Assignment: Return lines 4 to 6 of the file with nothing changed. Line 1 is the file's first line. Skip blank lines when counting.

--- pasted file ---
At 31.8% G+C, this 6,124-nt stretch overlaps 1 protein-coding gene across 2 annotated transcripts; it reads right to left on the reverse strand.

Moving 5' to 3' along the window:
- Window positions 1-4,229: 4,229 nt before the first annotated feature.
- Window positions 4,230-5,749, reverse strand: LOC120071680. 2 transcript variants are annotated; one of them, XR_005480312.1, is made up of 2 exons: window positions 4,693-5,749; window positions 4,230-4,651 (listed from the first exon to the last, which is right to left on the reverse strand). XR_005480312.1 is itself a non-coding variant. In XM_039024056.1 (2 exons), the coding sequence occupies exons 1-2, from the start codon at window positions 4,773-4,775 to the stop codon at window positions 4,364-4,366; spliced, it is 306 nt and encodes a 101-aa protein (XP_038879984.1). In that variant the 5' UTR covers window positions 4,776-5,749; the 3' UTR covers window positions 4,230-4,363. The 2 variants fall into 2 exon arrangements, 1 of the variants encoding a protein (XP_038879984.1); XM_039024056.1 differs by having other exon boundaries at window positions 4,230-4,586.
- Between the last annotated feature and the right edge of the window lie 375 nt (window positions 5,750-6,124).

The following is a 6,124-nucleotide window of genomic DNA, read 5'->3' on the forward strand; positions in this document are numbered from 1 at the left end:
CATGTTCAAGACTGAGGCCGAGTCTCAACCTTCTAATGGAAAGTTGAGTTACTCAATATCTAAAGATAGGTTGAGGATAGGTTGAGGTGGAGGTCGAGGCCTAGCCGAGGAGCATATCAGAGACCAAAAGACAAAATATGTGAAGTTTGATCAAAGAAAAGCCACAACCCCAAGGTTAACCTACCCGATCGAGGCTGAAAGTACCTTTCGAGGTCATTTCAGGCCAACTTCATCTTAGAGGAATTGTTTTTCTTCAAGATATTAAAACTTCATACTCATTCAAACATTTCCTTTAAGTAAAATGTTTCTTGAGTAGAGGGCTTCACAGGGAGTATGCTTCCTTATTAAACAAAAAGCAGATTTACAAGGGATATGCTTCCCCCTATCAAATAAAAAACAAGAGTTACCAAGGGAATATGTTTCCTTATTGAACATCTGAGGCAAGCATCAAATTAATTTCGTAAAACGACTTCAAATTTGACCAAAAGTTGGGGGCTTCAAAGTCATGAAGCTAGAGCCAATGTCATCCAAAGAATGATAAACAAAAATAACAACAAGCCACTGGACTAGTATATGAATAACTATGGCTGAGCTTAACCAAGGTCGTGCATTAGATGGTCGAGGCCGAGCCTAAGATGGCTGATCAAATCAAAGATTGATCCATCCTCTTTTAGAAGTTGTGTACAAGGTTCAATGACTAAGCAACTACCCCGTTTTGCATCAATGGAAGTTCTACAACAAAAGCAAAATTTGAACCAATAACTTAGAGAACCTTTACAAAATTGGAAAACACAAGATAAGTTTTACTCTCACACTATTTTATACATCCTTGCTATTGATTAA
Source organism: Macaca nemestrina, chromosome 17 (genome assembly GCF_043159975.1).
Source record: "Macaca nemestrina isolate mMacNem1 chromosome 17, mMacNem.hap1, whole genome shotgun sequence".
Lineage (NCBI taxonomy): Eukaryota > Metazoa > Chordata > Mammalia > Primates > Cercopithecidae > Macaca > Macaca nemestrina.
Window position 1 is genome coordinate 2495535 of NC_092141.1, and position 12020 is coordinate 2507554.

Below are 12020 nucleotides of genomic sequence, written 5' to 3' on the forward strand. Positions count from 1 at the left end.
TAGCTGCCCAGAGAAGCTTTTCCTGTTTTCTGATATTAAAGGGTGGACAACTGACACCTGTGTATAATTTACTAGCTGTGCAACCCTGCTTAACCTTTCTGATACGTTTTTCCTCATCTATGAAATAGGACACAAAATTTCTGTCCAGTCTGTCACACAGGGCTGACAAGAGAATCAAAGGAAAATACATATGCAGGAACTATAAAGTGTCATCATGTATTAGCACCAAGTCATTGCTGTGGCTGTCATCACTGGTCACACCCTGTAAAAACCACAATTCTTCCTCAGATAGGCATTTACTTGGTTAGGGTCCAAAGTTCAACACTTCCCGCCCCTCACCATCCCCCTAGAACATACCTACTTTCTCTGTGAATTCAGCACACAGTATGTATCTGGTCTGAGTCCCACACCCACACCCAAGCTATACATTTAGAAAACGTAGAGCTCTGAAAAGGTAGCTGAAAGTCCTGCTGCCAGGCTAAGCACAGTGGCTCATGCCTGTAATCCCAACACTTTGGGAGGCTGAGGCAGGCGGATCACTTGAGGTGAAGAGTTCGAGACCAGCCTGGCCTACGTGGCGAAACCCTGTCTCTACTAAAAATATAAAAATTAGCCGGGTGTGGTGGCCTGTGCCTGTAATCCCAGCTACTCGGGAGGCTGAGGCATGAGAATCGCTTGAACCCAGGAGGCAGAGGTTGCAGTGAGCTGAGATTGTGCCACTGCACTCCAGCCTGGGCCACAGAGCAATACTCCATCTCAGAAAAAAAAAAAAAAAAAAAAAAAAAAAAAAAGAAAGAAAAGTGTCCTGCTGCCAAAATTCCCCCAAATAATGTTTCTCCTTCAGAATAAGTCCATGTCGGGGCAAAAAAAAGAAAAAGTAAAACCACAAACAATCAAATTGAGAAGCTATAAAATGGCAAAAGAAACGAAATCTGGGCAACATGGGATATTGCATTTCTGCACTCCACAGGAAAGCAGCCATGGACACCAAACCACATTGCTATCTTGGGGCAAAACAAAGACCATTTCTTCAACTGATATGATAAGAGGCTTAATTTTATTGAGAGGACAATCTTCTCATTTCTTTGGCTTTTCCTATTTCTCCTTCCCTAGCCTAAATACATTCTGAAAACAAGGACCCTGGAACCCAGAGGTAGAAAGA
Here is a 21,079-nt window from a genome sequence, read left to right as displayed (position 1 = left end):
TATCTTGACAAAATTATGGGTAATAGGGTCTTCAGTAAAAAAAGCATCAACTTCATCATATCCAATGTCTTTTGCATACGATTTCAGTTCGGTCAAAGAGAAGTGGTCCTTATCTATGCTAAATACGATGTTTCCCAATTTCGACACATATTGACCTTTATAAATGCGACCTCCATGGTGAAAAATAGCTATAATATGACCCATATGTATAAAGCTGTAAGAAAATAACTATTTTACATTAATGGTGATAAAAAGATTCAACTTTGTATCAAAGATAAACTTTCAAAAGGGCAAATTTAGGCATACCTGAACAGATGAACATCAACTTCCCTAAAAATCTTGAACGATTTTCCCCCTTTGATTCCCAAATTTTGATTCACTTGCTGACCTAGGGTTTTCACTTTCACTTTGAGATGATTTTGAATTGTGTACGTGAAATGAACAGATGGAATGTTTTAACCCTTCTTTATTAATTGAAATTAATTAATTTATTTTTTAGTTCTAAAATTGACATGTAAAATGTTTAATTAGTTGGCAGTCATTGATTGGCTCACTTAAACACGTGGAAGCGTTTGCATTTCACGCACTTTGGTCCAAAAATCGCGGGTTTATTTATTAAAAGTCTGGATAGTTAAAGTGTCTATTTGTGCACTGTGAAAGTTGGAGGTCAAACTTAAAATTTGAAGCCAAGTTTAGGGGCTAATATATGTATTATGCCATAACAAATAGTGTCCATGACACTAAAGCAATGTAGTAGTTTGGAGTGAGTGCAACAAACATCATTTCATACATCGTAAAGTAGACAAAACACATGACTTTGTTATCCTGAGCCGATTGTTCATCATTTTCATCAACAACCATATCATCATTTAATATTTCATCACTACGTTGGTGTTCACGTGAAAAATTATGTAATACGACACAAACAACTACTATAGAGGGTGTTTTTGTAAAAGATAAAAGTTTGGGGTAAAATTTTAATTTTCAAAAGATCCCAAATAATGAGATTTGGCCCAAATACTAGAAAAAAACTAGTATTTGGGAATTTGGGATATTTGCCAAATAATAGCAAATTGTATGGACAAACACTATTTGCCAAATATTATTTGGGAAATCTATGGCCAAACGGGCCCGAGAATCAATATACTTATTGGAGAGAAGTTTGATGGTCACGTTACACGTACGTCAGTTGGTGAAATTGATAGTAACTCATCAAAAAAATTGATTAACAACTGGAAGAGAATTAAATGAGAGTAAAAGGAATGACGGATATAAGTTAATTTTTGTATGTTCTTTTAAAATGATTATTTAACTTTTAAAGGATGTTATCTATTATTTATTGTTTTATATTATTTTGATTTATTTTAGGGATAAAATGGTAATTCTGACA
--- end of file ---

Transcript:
- Window positions 4,230-5,749, reverse strand: LOC120071680. 2 transcript variants are annotated; one of them, XR_005480312.1, is made up of 2 exons: window positions 4,693-5,749; window positions 4,230-4,651 (listed from the first exon to the last, which is right to left on the reverse strand). XR_005480312.1 is itself a non-coding variant. In XM_039024056.1 (2 exons), the coding sequence occupies exons 1-2, from the start codon at window positions 4,773-4,775 to the stop codon at window positions 4,364-4,366; spliced, it is 306 nt and encodes a 101-aa protein (XP_038879984.1). In that variant the 5' UTR covers window positions 4,776-5,749; the 3' UTR covers window positions 4,230-4,363. The 2 variants fall into 2 exon arrangements, 1 of the variants encoding a protein (XP_038879984.1); XM_039024056.1 differs by having other exon boundaries at window positions 4,230-4,586.
- Between the last annotated feature and the right edge of the window lie 375 nt (window positions 5,750-6,124).

The following is a 6,124-nucleotide window of genomic DNA, read 5'->3' on the forward strand; positions in this document are numbered from 1 at the left end: